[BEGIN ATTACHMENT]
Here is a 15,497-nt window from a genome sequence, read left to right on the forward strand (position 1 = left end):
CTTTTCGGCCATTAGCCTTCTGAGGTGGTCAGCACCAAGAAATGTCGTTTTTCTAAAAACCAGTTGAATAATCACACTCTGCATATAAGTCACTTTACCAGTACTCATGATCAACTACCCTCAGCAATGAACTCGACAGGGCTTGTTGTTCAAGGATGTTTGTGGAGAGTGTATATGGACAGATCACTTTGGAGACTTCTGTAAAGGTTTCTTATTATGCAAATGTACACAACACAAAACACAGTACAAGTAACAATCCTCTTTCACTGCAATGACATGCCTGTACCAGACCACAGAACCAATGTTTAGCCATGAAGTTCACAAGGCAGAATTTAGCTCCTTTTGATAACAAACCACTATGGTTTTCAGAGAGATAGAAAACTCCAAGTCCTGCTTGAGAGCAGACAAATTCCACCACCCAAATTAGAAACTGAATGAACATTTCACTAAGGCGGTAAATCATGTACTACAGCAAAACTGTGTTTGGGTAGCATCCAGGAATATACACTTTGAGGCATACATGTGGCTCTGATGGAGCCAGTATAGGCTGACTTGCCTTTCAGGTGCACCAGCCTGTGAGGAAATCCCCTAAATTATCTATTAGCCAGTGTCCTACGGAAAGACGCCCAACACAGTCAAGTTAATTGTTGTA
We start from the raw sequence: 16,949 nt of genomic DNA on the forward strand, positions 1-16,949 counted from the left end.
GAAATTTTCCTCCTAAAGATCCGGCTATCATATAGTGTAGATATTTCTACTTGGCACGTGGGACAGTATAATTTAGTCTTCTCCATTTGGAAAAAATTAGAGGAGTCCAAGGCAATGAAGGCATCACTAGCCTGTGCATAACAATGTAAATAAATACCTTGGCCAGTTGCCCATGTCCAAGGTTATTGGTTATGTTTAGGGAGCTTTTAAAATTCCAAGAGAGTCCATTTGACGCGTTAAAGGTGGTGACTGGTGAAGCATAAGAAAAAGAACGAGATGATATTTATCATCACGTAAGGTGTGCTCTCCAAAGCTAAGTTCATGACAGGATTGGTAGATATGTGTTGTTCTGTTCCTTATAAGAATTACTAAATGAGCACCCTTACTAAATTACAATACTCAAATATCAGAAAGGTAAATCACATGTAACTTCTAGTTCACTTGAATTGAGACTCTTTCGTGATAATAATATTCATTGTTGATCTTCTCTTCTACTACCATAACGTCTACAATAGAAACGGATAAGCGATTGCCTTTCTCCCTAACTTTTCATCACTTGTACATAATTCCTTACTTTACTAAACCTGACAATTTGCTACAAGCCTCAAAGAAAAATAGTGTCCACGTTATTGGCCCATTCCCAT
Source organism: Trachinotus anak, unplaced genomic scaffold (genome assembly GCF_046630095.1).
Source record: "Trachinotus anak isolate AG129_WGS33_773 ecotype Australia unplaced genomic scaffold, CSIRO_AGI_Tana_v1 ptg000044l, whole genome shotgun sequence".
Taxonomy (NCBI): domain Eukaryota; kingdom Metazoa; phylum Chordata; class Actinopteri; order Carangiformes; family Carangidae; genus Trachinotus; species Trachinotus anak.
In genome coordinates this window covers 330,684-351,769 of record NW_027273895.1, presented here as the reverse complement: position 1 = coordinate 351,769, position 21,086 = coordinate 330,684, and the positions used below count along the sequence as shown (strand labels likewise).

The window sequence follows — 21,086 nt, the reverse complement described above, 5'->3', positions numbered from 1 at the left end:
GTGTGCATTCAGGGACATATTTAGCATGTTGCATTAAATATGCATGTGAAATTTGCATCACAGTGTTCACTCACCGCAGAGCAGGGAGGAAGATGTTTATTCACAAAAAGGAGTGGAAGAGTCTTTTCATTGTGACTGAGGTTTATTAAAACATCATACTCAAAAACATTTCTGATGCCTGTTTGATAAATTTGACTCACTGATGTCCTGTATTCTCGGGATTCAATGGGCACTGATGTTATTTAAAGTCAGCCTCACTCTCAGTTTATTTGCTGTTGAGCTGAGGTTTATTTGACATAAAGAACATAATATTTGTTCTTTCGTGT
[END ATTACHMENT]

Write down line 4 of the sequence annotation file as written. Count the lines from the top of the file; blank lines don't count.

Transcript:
GAAATTTTCCTCCTAAAGATCCGGCTATCATATAGTGTAGATATTTCTACTTGGCACGTGGGACAGTATAATTTAGTCTTCTCCATTTGGAAAAAATTAGAGGAGTCCAAGGCAATGAAGGCATCACTAGCCTGTGCATAACAATGTAAATAAATACCTTGGCCAGTTGCCCATGTCCAAGGTTATTGGTTATGTTTAGGGAGCTTTTAAAATTCCAAGAGAGTCCATTTGACGCGTTAAAGGTGGTGACTGGTGAAGCATAAGAAAAAGAACGAGATGATATTTATCATCACGTAAGGTGTGCTCTCCAAAGCTAAGTTCATGACAGGATTGGTAGATATGTGTTGTTCTGTTCCTTATAAGAATTACTAAATGAGCACCCTTACTAAATTACAATACTCAAATATCAGAAAGGTAAATCACATGTAACTTCTAGTTCACTTGAATTGAGACTCTTTCGTGATAATAATATTCATTGTTGATCTTCTCTTCTACTACCATAACGTCTACAATAGAAACGGATAAGCGATTGCCTTTCTCCCTAACTTTTCATCACTTGTACATAATTCCTTACTTTACTAAACCTGACAATTTGCTACAAGCCTCAAAGAAAAATAGTGTCCACGTTATTGGCCCATTCCCAT